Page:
On March 13, 2020, the Minnesota Supreme Court entered an order suspending certain district court proceedings through March 30, 2020, including unlawful detainer eviction hearings and mortgage foreclosure hearings. See case priority category definitions. Expedited eviction hearings are unaffected by the order. The order does not distinguish between commercial and residential proceedings.
Governor Walz also entered an executive order on March 23, 2020, suspending all residential eviction filings indefinitely, except eviction actions based on resident safety. The executive order further bans landlords from terminating residential leases during the emergency period or executing writs for recovery. On its face, the order appears to suspend executing writs of recovery for both residential and commercial buildings.
Governor Walz’s order also requests institutions implement a moratorium on pending and future home mortgage foreclosures resulting from a borrower’s loss of income or increase in medical expenses from COVID-19. The order does not address commercial foreclosures.
On March 22, 2020, the Missouri Supreme Court entered an order suspending, "all in-person proceedings in all appellate and circuit courts – including all associate, family, juvenile, municipal, and probate divisions" through April 3, 2020. Although the order does not specifically address eviction or foreclosure proceedings, it is likely to delay them. The Supreme Court updated the order on March 22, 2020.
At this time, we are not aware of any executive orders restricting commercial foreclosures or evictions on a statewide basis in Missouri.
On March 19, 2020, the Circuit Court of Jackson County ordered that all evictions would be suspended through April 18, 2020. Although it does not explicitly state as such, it appears the order is limited to residential properties.
On March 15, 2020, the State of New York Unified Court System issued a memorandum suspending, "all eviction proceedings and pending eviction orders…statewide until further notice." The order does not discuss foreclosures. Nor, does it distinguish between commercial and residential proceedings.
On March 19, 2020, Governor Andrew Cuomo announced that the Department of Financial Services issued a new directive to New York State mortgage servicers to provide a "90-day mortgage relief to mortgage borrowers impacted by the novel coronavirus." The directive includes:
- Waiving mortgage payments based on financial hardship
- No negative reporting to credit bureaus
- Grace period for loan modification
- No late payment fees or online payment fees
- Postponing or suspending foreclosures
Formal guidance later issued by the Department of Financial Services makes clear that these directives, "do not apply to any commercial mortgage" or other loans not discussed.
On March 19, 2020, the Supreme Court, New York County, ordered that "foreclosure auctions are postponed" and "foreclosure conferences will be administratively adjourned." The order makes no distinction between residential and commercial foreclosures.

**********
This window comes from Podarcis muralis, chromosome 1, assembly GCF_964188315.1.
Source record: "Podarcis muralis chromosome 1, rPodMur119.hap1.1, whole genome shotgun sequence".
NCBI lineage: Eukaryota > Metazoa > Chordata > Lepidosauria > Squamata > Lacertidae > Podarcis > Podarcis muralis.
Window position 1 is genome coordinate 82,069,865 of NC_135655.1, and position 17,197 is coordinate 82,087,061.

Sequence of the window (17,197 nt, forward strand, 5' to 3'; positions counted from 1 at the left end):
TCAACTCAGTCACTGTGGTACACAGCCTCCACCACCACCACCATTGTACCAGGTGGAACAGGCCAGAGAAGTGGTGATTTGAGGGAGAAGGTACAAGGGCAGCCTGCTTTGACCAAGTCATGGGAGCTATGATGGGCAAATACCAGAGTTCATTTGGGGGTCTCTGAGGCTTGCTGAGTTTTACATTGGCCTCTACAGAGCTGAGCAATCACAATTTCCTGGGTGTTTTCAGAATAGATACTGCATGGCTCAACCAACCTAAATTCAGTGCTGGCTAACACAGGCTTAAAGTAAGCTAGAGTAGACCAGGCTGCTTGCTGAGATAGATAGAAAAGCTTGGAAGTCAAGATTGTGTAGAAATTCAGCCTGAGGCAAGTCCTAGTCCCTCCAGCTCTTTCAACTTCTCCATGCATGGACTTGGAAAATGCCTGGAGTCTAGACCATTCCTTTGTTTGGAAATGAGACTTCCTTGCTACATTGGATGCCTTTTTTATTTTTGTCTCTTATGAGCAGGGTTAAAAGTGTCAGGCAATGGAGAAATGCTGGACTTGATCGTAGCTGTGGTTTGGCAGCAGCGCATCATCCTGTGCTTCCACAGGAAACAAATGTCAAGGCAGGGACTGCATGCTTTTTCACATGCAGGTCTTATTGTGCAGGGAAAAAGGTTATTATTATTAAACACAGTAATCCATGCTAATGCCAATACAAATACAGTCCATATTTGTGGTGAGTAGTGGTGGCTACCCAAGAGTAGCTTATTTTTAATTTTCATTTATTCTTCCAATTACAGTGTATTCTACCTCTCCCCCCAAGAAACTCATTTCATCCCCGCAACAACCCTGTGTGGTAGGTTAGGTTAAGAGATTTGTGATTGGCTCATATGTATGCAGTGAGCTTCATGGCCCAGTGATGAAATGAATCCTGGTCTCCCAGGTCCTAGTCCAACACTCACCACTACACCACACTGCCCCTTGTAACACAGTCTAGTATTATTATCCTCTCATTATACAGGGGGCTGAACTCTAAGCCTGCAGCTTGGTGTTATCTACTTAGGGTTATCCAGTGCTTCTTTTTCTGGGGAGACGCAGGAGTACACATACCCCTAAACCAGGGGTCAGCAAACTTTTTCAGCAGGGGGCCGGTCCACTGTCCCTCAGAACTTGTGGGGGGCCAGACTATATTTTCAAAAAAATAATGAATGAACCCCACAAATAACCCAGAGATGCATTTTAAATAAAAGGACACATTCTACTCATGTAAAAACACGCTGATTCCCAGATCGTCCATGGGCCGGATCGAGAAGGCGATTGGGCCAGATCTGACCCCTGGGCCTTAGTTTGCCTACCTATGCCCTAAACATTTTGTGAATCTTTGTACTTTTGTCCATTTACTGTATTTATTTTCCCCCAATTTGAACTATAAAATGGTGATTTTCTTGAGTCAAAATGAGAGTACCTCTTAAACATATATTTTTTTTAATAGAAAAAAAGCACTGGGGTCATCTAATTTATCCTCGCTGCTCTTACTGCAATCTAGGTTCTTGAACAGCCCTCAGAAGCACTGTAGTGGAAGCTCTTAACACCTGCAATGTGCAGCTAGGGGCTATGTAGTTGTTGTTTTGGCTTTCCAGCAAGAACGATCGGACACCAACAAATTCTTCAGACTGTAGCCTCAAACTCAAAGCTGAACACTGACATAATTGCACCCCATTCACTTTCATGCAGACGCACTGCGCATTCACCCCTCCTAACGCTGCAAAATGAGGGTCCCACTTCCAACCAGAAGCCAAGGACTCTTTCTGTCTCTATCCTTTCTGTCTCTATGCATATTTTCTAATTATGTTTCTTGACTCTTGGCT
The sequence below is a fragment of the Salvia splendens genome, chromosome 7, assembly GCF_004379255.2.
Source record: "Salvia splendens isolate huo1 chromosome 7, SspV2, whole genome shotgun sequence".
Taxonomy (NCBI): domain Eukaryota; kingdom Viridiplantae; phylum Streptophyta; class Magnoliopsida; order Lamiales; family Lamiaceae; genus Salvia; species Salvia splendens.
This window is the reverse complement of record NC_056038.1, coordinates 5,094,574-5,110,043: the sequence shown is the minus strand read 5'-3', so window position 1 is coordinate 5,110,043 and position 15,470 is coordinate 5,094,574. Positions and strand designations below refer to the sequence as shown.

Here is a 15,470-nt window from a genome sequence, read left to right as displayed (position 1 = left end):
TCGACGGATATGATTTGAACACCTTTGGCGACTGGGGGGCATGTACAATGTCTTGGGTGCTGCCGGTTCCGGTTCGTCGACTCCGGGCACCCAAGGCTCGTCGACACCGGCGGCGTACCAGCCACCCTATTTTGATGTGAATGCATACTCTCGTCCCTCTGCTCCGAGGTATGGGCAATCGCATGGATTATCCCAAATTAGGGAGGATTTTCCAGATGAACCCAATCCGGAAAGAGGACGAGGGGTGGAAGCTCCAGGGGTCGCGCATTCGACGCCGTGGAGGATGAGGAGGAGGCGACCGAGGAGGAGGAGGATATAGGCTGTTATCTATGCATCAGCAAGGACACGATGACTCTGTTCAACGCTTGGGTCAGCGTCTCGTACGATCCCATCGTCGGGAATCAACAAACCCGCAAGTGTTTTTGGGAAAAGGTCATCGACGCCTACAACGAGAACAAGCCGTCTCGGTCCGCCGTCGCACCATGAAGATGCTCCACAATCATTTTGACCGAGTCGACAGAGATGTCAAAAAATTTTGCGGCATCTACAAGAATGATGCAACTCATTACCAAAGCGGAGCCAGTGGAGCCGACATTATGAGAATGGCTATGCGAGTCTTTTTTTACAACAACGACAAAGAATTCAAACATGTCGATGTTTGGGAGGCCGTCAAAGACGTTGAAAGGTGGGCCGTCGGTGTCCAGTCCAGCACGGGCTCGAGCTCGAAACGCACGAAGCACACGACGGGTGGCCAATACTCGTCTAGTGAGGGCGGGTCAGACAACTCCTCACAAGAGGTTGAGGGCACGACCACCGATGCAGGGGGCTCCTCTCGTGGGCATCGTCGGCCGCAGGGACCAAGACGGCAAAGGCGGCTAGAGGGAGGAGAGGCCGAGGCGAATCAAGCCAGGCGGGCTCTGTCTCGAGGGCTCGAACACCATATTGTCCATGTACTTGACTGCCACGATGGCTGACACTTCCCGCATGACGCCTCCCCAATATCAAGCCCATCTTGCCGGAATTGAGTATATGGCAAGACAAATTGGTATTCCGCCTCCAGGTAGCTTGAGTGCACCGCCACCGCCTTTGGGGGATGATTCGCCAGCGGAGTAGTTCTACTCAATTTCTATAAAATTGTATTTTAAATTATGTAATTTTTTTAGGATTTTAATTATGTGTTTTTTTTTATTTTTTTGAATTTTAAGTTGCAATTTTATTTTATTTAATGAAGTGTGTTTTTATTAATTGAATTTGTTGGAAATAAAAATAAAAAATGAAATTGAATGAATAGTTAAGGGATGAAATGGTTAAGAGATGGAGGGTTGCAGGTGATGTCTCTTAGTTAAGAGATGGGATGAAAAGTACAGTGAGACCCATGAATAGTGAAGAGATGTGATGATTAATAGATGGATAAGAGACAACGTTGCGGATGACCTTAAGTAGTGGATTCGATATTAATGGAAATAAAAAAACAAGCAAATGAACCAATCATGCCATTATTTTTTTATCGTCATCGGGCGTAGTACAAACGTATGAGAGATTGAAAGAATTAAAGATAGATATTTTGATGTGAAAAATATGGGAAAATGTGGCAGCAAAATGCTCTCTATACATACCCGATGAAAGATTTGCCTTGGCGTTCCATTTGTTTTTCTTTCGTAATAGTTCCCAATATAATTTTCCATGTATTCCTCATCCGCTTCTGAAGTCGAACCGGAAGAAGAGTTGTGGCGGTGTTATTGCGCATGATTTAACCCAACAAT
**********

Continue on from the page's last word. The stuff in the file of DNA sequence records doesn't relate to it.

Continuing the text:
On March 20, 2020, Governor Cuomo issued an executive order that there, "shall be no enforcement of either an eviction of any tenant residential or commercial or a foreclosure of any residential or commercial property for a period of ninety days."
On March 22, 2020, Chief Administrative Judge Lawrence K. Mark issued an order that, "effective immediately and until further order, no papers shall be accepted for filing by a county clerk or a court in any matter of a type not included on the list of essential matters attached as Exh. A." Foreclosures and evictions are not included on that list.
Together, these orders implement a moratorium on both commercial and residential foreclosures and evictions.
On March 13, 2020, the Tennessee Supreme Court issued an Order suspending all in-person hearings through March 31, 2020 that covers foreclosure and eviction proceedings. It does not distinguish between commercial and residential actions.
On March 19, 2020, the Supreme Court of Texas issued an order suspending residential eviction proceedings through April 19, 2020. It does not apply to commercial properties.
At this time, we are not aware of any executive orders restricting commercial foreclosures or evictions on a statewide basis in Texas. However, the counties in which Austin, Dallas and San Antonio are located have imposed emergency restrictions on foreclosures. Some of them include commercial properties.
On March 17, 2020, Travis County issued an order that, "[n]o eviction settings (both residential and commercial) will be held until after May 8, 2020. No writs of possession will be issued by a Justice Court until May 13, 2020."
On March 18, 2020, Dallas County issued an order advising justices of the peace to, "suspend eviction hearings and writs of possession for at least the next 60 days to prevent renters from being displaced and to prevent the potential spread of COVID-19." The order makes no distinction between residential and commercial foreclosures.
On March 18, 2020, Bexar County issued an order that, "Bexar County rental property owners temporarily suspend evictions for at least the next 30 days to prevent renters from being displaced due to the public health emergency," and that "foreclosure proceedings be temporarily suspended for at least the next 30 days to prevent the displacement of occupants." The order makes no distinction between residential and commercial foreclosures.